Notary Bonds and E&O Insurance: FAQs

Notary Surety Bonds FAQs

A notary bond is a financial guarantee, purchased by a notary from a surety company. The notary bond guarantees that the bond company will pay on the notary’s behalf for damages incurred as a result of the notary making a mistake. The bond company will then demand reimbursement from the notary for the amount paid to the injured party. Most states require notaries to have a notary bond before they can perform notarial acts.

The following states require a notary surety bond:

  • Alabama
  • Alaska
  • Arizona
  • Arkansas
  • California
  • Washington D.C.
  • Florida
  • Hawaii
  • Idaho
  • Illinois
  • Indiana
  • Kansas
  • Kentucky
  • Louisiana
  • Michigan
  • Mississippi
  • Missouri
  • Montana
  • Nebraska
  • Nevada
  • New Mexico
  • North Dakota
  • Oklahoma
  • Pennsylvania
  • South Dakota
  • Tennessee
  • Texas
  • Utah
  • Washington
  • Wisconsin
  • Wyoming

What is E&O Insurance?

Errors & Omissions insurance (E&O) is liability coverage built to protect your personal and professional assets. E&O insurance protects you in case you make a mistake, causing your client to suffer financial harm. E&O insurance has a no deductible. 

Without E&O insurance, the notary public remains personally liable to the full extent of any damages sustained by the client. Most likely, the notary will be required to reimburse the bonding company out of pocket.

State-required notary bonds do not protect the notary. This is a common misconception.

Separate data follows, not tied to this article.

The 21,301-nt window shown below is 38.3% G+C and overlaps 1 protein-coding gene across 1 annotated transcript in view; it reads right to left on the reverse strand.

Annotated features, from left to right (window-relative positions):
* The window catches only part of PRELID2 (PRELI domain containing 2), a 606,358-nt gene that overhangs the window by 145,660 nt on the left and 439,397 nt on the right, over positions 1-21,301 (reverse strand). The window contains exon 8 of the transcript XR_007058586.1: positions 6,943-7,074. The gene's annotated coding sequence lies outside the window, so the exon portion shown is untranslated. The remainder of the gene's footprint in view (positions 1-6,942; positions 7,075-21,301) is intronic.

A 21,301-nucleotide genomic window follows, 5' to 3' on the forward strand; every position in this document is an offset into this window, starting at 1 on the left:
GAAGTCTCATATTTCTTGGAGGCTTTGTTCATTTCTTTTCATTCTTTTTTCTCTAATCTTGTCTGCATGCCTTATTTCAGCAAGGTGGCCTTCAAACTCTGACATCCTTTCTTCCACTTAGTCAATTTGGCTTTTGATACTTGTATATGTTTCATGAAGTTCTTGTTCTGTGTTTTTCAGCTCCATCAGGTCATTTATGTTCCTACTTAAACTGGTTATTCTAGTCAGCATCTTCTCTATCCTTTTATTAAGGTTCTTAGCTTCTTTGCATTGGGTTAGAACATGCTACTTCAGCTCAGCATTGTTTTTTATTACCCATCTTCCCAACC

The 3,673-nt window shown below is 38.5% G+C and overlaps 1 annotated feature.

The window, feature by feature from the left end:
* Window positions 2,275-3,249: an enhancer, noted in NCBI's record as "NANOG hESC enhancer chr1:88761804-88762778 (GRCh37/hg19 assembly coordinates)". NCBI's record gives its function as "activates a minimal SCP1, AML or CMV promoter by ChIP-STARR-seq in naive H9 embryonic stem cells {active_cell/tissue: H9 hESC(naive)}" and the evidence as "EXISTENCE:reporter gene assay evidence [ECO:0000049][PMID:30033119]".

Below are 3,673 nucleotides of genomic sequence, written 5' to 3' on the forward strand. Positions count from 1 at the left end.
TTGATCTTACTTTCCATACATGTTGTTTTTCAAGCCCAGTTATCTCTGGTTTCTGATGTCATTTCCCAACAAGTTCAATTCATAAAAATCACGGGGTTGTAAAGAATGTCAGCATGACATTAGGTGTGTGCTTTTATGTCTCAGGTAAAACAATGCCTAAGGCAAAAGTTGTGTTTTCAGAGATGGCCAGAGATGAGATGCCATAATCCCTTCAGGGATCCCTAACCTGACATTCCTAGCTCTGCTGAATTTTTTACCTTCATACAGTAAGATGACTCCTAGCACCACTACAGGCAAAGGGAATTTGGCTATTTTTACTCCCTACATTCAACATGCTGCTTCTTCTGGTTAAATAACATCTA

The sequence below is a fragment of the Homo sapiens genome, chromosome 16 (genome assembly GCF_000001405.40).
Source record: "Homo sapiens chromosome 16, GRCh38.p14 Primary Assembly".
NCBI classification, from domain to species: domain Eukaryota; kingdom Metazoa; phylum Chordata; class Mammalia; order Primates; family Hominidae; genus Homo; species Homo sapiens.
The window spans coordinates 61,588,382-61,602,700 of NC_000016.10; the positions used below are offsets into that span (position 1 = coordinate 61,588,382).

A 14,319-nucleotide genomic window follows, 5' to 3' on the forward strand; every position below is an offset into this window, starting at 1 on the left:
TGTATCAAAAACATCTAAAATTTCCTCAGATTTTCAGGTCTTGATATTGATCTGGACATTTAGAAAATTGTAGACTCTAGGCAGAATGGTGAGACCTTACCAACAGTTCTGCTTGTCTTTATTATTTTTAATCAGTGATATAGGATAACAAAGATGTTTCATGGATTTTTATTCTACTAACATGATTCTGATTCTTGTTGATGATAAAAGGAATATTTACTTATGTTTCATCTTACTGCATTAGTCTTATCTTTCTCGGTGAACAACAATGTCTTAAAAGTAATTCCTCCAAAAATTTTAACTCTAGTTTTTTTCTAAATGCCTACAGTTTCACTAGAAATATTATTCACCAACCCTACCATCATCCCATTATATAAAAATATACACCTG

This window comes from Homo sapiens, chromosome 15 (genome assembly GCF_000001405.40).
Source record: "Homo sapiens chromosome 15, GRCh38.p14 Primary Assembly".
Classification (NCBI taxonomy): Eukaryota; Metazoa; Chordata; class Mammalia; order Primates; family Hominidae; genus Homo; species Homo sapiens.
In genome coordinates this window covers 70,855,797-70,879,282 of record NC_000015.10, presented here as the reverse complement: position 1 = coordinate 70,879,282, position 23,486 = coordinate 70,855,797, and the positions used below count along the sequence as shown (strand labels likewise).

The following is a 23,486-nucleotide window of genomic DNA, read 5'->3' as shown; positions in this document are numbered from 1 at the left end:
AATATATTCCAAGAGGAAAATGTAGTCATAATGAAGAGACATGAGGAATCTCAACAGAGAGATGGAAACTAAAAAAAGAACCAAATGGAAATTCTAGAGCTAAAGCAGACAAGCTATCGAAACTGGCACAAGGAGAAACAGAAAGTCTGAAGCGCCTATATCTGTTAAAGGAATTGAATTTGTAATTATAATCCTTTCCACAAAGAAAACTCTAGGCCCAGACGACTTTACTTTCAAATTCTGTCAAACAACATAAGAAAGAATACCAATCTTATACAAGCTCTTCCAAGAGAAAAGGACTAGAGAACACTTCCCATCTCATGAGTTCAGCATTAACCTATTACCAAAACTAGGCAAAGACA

Is E&O insurance required by law? No, it’s not, but why would you risk losing your home? Protecting yourself with E&O insurance guarantees YOU financial protection and peace of mind.

notary stamp

How Do Surety Bonds Work?


First, you must purchase a bond to become a notary. This surety bond is purchased to protect the consumer; that is, your clients. If you make a mistake which financially harms one of your clients, they can file a claim against your bond. If their claim is valid, they can be compensated up to the bond amount.  


This is you! When you purchase your bond, you agree to enter into a partnership with the surety. Unfortunately, this partnership means that you are financially liable to the surety. 


This is your state. Your state requires that the principal purchase a bond to obtain a notary commission or license. In addition to you, your states enters into an agreement with the surety. This agreement means that if a state citizen is harmed, the surety will compensate the injured party. 

E&O Insurance

E&O insurance protects YOU. If you have E&O insurance, your insurance will cover the compensation paid by the surety, up to your policy amount. Of course, we HIGHLY RECOMMEND E&O insurance.

How much does a notary bond cost? What bond amount does my state require?

The price varies depending on the bond company and the bond amount your state requires. On, a Travelers California bond for $15,000 costs $38, while a Tennessee bond for $10,000 costs $30. 

Select your state from the States tab for state-specific info.